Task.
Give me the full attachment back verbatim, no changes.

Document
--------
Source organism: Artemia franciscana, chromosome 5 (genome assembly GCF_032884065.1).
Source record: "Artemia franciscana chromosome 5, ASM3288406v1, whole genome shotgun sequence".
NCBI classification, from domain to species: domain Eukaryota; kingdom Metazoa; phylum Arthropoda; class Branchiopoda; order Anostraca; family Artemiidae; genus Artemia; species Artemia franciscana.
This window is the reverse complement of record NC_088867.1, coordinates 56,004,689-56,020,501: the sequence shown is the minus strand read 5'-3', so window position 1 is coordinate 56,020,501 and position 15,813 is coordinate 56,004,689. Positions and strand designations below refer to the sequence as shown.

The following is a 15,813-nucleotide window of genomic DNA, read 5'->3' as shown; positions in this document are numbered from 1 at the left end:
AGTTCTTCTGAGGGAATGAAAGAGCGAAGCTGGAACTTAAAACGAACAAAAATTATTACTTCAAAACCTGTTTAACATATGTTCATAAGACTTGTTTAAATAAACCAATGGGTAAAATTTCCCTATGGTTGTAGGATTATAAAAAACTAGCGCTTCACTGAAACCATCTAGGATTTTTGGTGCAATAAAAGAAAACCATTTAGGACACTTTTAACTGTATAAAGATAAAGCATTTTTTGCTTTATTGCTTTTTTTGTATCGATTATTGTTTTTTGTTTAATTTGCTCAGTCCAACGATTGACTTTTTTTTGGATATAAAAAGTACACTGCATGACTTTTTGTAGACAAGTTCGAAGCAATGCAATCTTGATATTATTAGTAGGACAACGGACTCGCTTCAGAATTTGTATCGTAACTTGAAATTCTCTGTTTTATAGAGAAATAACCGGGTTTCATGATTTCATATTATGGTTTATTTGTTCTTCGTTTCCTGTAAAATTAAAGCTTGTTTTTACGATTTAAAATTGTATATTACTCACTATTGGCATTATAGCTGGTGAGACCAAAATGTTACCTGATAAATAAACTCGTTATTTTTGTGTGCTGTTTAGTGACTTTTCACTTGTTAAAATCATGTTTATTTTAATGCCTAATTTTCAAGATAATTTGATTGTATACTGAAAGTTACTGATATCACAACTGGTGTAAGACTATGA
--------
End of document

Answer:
Source organism: Artemia franciscana, chromosome 5 (genome assembly GCF_032884065.1).
Source record: "Artemia franciscana chromosome 5, ASM3288406v1, whole genome shotgun sequence".
NCBI classification, from domain to species: domain Eukaryota; kingdom Metazoa; phylum Arthropoda; class Branchiopoda; order Anostraca; family Artemiidae; genus Artemia; species Artemia franciscana.
This window is the reverse complement of record NC_088867.1, coordinates 56,004,689-56,020,501: the sequence shown is the minus strand read 5'-3', so window position 1 is coordinate 56,020,501 and position 15,813 is coordinate 56,004,689. Positions and strand designations below refer to the sequence as shown.

The following is a 15,813-nucleotide window of genomic DNA, read 5'->3' as shown; positions in this document are numbered from 1 at the left end:
AGTTCTTCTGAGGGAATGAAAGAGCGAAGCTGGAACTTAAAACGAACAAAAATTATTACTTCAAAACCTGTTTAACATATGTTCATAAGACTTGTTTAAATAAACCAATGGGTAAAATTTCCCTATGGTTGTAGGATTATAAAAAACTAGCGCTTCACTGAAACCATCTAGGATTTTTGGTGCAATAAAAGAAAACCATTTAGGACACTTTTAACTGTATAAAGATAAAGCATTTTTTGCTTTATTGCTTTTTTTGTATCGATTATTGTTTTTTGTTTAATTTGCTCAGTCCAACGATTGACTTTTTTTTGGATATAAAAAGTACACTGCATGACTTTTTGTAGACAAGTTCGAAGCAATGCAATCTTGATATTATTAGTAGGACAACGGACTCGCTTCAGAATTTGTATCGTAACTTGAAATTCTCTGTTTTATAGAGAAATAACCGGGTTTCATGATTTCATATTATGGTTTATTTGTTCTTCGTTTCCTGTAAAATTAAAGCTTGTTTTTACGATTTAAAATTGTATATTACTCACTATTGGCATTATAGCTGGTGAGACCAAAATGTTACCTGATAAATAAACTCGTTATTTTTGTGTGCTGTTTAGTGACTTTTCACTTGTTAAAATCATGTTTATTTTAATGCCTAATTTTCAAGATAATTTGATTGTATACTGAAAGTTACTGATATCACAACTGGTGTAAGACTATGA